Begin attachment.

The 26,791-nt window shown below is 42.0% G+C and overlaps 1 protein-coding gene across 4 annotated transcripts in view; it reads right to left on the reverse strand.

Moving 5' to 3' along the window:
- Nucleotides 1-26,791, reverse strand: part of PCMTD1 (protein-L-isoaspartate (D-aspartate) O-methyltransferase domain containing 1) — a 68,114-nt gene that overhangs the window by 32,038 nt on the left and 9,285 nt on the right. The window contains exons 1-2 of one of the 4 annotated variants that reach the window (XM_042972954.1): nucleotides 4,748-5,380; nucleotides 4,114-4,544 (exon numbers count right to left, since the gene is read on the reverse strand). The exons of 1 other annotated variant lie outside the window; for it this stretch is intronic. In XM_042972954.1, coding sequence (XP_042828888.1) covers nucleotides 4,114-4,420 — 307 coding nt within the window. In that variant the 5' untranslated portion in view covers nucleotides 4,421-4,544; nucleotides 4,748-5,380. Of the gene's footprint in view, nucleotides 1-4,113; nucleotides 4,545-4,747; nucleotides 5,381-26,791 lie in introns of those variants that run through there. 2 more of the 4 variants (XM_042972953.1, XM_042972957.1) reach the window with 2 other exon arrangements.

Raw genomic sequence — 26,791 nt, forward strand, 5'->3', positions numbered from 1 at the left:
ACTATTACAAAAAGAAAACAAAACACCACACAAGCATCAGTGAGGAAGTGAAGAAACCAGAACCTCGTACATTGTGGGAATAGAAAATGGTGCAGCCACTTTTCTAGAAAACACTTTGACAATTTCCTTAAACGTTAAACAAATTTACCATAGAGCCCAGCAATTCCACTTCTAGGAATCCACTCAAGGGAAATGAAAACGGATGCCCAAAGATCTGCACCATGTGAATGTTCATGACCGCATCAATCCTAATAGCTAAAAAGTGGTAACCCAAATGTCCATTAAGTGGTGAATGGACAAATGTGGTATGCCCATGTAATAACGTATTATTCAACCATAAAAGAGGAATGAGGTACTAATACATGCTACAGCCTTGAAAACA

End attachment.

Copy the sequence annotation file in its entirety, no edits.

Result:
The 26,791-nt window shown below is 42.0% G+C and overlaps 1 protein-coding gene across 4 annotated transcripts in view; it reads right to left on the reverse strand.

Moving 5' to 3' along the window:
- Nucleotides 1-26,791, reverse strand: part of PCMTD1 (protein-L-isoaspartate (D-aspartate) O-methyltransferase domain containing 1) — a 68,114-nt gene that overhangs the window by 32,038 nt on the left and 9,285 nt on the right. The window contains exons 1-2 of one of the 4 annotated variants that reach the window (XM_042972954.1): nucleotides 4,748-5,380; nucleotides 4,114-4,544 (exon numbers count right to left, since the gene is read on the reverse strand). The exons of 1 other annotated variant lie outside the window; for it this stretch is intronic. In XM_042972954.1, coding sequence (XP_042828888.1) covers nucleotides 4,114-4,420 — 307 coding nt within the window. In that variant the 5' untranslated portion in view covers nucleotides 4,421-4,544; nucleotides 4,748-5,380. Of the gene's footprint in view, nucleotides 1-4,113; nucleotides 4,545-4,747; nucleotides 5,381-26,791 lie in introns of those variants that run through there. 2 more of the 4 variants (XM_042972953.1, XM_042972957.1) reach the window with 2 other exon arrangements.

Raw genomic sequence — 26,791 nt, forward strand, 5'->3', positions numbered from 1 at the left:
ACTATTACAAAAAGAAAACAAAACACCACACAAGCATCAGTGAGGAAGTGAAGAAACCAGAACCTCGTACATTGTGGGAATAGAAAATGGTGCAGCCACTTTTCTAGAAAACACTTTGACAATTTCCTTAAACGTTAAACAAATTTACCATAGAGCCCAGCAATTCCACTTCTAGGAATCCACTCAAGGGAAATGAAAACGGATGCCCAAAGATCTGCACCATGTGAATGTTCATGACCGCATCAATCCTAATAGCTAAAAAGTGGTAACCCAAATGTCCATTAAGTGGTGAATGGACAAATGTGGTATGCCCATGTAATAACGTATTATTCAACCATAAAAGAGGAATGAGGTACTAATACATGCTACAGCCTTGAAAACA